In his amicus brief, Center Senior Legal Analyst Patrick J. Wright argued that the power of the bureaucratic state should be limited by checks from the other branches of government. The Michigan Supreme Court agreed.
In early September, Gov. Jennifer Granholm threatened that if she failed to obtain her goal of mandating a 10 percent renewable energy portfolio through legislation, she would then seek to impose it via administrative regulation. This threat highlights the importance of an underreported Michigan Supreme Court case, In re Complaint of Rovas Against SBC Michigan, which significantly limits the powers of Michigan's current governor and future governors to unilaterally impose their policy preferences and avoid the checks and balances that are at the foundation of Michigan's government. At issue in this case was a mundane technical issue in which a customer filed a complaint against SBC with the Michigan Public Service Commission. The court ultimately decided that the MPSC overstepped its powers in taking action against SBC.
Michigan is on its fourth constitution, and all four have explicitly declared that the powers of the three branches of government are to be separate. This is no surprise since the concept is so integral to America's founding. The Founding Fathers largely accepted the views of Montesquieu, who argued that separation of governmental powers was needed to prevent tyranny.
In Federalist #51, the concept was discussed:
But the great security against a gradual concentration of the several powers in the same department, consists in giving to those who administer each department the necessary constitutional means and personal motives to resist encroachments of the others. . . . Ambition must be made to counteract ambition. . . . If men were angels, no government would be necessary. If angels were to govern men, neither external nor internal controls on government would be necessary. In framing a government which is to be administered by men over men, the great difficulty lies in this: you must first enable the government to control the governed; and in the next place oblige it to control itself.
One of the pillars of the separation of powers is that all legislative power is supposed to vest in Congress. Yet, in the last century, a great challenge to the separation of powers has been the rise of the administrative state; federal bureaucracies are often given vague directions by Congress. The agencies are then allowed to make rules, prosecute violations of those rules and often act as the arbiter of whether those rules have been breached.
The U.S. Supreme Court has allowed vast portions of the legislative power to be transferred to administrative agencies. For instance, the court approved a statute that allowed the Occupational Safety and Health Administration to set standards so that "no employee will suffer any impairment of health" and during war time allowed an agency to fix prices at a "generally fair and equitable level." And the court has allowed numerous statutes authorizing regulation in the "public interest."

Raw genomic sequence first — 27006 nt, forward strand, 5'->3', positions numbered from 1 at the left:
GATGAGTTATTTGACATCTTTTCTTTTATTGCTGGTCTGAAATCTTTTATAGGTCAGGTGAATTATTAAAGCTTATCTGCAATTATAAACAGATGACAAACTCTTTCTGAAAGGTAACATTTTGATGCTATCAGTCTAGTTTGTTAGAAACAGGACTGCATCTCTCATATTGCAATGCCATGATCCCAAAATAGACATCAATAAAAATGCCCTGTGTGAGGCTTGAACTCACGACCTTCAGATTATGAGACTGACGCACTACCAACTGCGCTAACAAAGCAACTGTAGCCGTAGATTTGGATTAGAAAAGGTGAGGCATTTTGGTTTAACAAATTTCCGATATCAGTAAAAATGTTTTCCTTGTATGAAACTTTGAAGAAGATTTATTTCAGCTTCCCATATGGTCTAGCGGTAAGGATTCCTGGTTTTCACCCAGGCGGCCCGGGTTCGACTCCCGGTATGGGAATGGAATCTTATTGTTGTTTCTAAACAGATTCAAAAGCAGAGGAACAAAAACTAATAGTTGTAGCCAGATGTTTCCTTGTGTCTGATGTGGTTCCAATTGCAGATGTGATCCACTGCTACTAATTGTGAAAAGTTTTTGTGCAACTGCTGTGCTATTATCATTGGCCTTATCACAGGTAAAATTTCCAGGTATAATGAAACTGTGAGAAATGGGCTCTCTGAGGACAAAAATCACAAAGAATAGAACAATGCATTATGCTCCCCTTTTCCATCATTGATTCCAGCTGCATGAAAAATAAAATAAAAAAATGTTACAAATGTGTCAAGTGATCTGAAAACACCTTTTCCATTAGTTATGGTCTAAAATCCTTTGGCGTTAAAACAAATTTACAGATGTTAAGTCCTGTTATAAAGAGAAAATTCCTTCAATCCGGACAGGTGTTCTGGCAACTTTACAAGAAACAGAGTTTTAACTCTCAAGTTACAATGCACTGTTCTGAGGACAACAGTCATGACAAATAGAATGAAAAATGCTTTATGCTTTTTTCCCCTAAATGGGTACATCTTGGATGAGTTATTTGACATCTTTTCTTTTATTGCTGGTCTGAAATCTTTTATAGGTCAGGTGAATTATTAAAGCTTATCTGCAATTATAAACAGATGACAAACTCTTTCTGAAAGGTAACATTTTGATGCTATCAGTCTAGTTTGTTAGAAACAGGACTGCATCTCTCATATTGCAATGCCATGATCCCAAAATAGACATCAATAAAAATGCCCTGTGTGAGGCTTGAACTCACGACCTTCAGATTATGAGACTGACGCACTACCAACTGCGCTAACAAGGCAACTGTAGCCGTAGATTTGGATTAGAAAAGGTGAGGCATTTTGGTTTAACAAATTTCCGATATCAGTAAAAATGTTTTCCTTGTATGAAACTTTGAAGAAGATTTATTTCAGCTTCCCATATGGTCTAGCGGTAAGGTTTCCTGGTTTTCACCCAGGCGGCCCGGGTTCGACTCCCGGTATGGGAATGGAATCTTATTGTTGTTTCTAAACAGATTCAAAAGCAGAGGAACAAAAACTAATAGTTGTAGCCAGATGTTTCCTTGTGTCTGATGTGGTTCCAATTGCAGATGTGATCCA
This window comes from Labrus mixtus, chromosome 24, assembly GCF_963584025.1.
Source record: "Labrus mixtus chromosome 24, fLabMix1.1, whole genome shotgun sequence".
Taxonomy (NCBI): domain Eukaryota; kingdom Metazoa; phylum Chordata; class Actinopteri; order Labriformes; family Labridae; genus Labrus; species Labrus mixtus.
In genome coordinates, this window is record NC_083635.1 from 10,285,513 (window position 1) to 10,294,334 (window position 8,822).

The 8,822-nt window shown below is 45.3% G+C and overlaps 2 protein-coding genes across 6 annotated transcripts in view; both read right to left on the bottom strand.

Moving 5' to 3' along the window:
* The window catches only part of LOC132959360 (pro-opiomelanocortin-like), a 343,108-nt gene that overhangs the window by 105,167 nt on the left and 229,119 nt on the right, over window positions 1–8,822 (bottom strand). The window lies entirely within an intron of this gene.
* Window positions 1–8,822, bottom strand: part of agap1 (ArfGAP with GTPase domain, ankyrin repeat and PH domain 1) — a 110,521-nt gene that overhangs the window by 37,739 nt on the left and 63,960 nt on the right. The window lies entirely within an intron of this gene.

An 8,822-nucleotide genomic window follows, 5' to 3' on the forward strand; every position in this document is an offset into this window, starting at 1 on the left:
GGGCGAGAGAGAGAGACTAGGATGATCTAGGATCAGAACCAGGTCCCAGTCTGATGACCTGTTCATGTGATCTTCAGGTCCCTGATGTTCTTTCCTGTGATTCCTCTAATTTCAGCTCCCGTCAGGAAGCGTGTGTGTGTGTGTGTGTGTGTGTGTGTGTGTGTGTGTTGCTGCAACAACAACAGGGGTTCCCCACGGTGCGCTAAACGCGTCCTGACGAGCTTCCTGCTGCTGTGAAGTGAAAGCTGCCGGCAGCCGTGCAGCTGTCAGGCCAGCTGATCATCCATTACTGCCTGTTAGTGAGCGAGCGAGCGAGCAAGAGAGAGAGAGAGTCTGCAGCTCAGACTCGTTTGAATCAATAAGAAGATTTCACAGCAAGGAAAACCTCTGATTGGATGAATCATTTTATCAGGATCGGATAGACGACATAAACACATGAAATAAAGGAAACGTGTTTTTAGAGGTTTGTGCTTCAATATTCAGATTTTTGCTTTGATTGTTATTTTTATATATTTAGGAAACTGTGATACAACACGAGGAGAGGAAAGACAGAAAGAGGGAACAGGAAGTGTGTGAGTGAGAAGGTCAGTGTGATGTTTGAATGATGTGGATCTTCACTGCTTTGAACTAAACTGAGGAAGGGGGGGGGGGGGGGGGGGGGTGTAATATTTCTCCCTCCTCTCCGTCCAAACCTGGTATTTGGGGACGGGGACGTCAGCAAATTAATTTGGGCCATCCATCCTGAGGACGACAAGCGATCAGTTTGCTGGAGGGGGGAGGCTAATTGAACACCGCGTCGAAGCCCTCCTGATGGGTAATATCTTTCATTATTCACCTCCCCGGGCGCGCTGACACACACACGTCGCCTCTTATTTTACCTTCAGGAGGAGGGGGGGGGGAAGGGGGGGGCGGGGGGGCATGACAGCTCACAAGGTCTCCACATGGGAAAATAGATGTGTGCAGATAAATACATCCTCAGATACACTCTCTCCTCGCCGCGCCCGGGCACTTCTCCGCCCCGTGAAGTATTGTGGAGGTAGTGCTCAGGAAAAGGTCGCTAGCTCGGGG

Having allowed these vast delegations of legislative power, the federal courts were faced with a choice - they could defer to agency decisions about the best course of action or the courts could vigorously review them. Believing that federal agencies had more democratic controls than the courts, the judiciary decided it would defer to the agency action.
The consequences of this choice were profound. Now unelected and largely unaccountable federal bureaucrats, without any real check from the courts, would have power to interpret the vague mandates from Congress. Not surprisingly, the agencies often did so in a manner that expanded their power and myopically focused on the agencies' subject matter, while downplaying the impact of their decisions on the general public.
With its Rovas decision, the Michigan Supreme Court has determined that Michigan's constitutional requirements differ from the federal one. First the court referenced another case stating delegation is only proper where the Legislature has provided "standards or principles." Thus the Michigan Legislature should not be able to give vague mandates to administrative agencies. Second, the court held that the Michigan Constitution requires more fidelity to the concept of separation of powers. In Michigan, interpreting the law is primarily a judicial function, not an executive function. The Michigan Supreme Court expressly rejected the federal model.
In practice, this ruling will make it more difficult to achieve policy change through executive fiat because the courts will engage in a meaningful review to determine whether the agency's action was permitted by the Legislature's statute. Thus all three branches have a role. While there may be times when citizens wish the system of checks and balances could be suspended for some "worthwhile" result, we are all freer when the separation of powers encourage the government to control itself.
Patrick J. Wright is senior legal analyst for the Mackinac Center for Public Policy, a research and educational institute headquartered in Midland, Mich. Permission to reprint in whole or in part is hereby granted, provided that the author and the Center are properly cited.